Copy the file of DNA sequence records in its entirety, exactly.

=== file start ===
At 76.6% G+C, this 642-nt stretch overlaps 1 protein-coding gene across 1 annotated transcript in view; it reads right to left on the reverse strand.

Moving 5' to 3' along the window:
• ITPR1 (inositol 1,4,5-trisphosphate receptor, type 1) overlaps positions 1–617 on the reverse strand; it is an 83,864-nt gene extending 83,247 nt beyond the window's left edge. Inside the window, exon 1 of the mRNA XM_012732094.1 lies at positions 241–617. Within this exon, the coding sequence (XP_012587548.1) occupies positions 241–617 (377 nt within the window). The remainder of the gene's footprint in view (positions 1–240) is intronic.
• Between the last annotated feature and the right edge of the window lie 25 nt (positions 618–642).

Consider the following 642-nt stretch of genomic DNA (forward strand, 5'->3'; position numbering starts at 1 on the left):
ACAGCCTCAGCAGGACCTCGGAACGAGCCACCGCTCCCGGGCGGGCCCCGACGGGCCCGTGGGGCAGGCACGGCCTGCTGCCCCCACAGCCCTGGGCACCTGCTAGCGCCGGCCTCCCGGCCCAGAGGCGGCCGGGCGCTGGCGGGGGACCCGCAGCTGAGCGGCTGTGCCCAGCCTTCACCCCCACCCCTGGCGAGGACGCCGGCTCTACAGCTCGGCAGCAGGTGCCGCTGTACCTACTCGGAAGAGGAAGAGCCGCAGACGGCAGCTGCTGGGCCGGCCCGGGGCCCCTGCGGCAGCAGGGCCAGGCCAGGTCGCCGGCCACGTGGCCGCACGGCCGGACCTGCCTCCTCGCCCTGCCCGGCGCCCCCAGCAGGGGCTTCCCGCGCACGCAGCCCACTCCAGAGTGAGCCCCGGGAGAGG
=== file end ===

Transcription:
At 76.6% G+C, this 642-nt stretch overlaps 1 protein-coding gene across 1 annotated transcript in view; it reads right to left on the reverse strand.

Moving 5' to 3' along the window:
• ITPR1 (inositol 1,4,5-trisphosphate receptor, type 1) overlaps positions 1–617 on the reverse strand; it is an 83,864-nt gene extending 83,247 nt beyond the window's left edge. Inside the window, exon 1 of the mRNA XM_012732094.1 lies at positions 241–617. Within this exon, the coding sequence (XP_012587548.1) occupies positions 241–617 (377 nt within the window). The remainder of the gene's footprint in view (positions 1–240) is intronic.
• Between the last annotated feature and the right edge of the window lie 25 nt (positions 618–642).

Consider the following 642-nt stretch of genomic DNA (forward strand, 5'->3'; position numbering starts at 1 on the left):
ACAGCCTCAGCAGGACCTCGGAACGAGCCACCGCTCCCGGGCGGGCCCCGACGGGCCCGTGGGGCAGGCACGGCCTGCTGCCCCCACAGCCCTGGGCACCTGCTAGCGCCGGCCTCCCGGCCCAGAGGCGGCCGGGCGCTGGCGGGGGACCCGCAGCTGAGCGGCTGTGCCCAGCCTTCACCCCCACCCCTGGCGAGGACGCCGGCTCTACAGCTCGGCAGCAGGTGCCGCTGTACCTACTCGGAAGAGGAAGAGCCGCAGACGGCAGCTGCTGGGCCGGCCCGGGGCCCCTGCGGCAGCAGGGCCAGGCCAGGTCGCCGGCCACGTGGCCGCACGGCCGGACCTGCCTCCTCGCCCTGCCCGGCGCCCCCAGCAGGGGCTTCCCGCGCACGCAGCCCACTCCAGAGTGAGCCCCGGGAGAGG